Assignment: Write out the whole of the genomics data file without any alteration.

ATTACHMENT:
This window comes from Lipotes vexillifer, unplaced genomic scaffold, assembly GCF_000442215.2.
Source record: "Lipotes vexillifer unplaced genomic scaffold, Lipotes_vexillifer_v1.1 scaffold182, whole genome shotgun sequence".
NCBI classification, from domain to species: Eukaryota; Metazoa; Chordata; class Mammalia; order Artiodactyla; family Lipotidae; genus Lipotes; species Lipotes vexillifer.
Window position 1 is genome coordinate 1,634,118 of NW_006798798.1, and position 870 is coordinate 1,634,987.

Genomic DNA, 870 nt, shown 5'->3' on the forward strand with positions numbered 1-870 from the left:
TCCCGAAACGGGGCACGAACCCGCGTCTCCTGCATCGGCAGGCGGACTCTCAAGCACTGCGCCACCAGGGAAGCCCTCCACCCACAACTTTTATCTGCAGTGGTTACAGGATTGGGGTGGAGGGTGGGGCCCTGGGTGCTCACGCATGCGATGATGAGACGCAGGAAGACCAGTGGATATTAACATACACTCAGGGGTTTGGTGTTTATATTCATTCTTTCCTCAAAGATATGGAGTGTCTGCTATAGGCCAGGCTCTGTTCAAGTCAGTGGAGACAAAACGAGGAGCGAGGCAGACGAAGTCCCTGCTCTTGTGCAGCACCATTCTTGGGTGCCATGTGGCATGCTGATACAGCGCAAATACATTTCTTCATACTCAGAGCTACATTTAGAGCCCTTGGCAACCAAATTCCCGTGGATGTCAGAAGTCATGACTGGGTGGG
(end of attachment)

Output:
This window comes from Lipotes vexillifer, unplaced genomic scaffold, assembly GCF_000442215.2.
Source record: "Lipotes vexillifer unplaced genomic scaffold, Lipotes_vexillifer_v1.1 scaffold182, whole genome shotgun sequence".
NCBI classification, from domain to species: Eukaryota; Metazoa; Chordata; class Mammalia; order Artiodactyla; family Lipotidae; genus Lipotes; species Lipotes vexillifer.
Window position 1 is genome coordinate 1,634,118 of NW_006798798.1, and position 870 is coordinate 1,634,987.

Genomic DNA, 870 nt, shown 5'->3' on the forward strand with positions numbered 1-870 from the left:
TCCCGAAACGGGGCACGAACCCGCGTCTCCTGCATCGGCAGGCGGACTCTCAAGCACTGCGCCACCAGGGAAGCCCTCCACCCACAACTTTTATCTGCAGTGGTTACAGGATTGGGGTGGAGGGTGGGGCCCTGGGTGCTCACGCATGCGATGATGAGACGCAGGAAGACCAGTGGATATTAACATACACTCAGGGGTTTGGTGTTTATATTCATTCTTTCCTCAAAGATATGGAGTGTCTGCTATAGGCCAGGCTCTGTTCAAGTCAGTGGAGACAAAACGAGGAGCGAGGCAGACGAAGTCCCTGCTCTTGTGCAGCACCATTCTTGGGTGCCATGTGGCATGCTGATACAGCGCAAATACATTTCTTCATACTCAGAGCTACATTTAGAGCCCTTGGCAACCAAATTCCCGTGGATGTCAGAAGTCATGACTGGGTGGG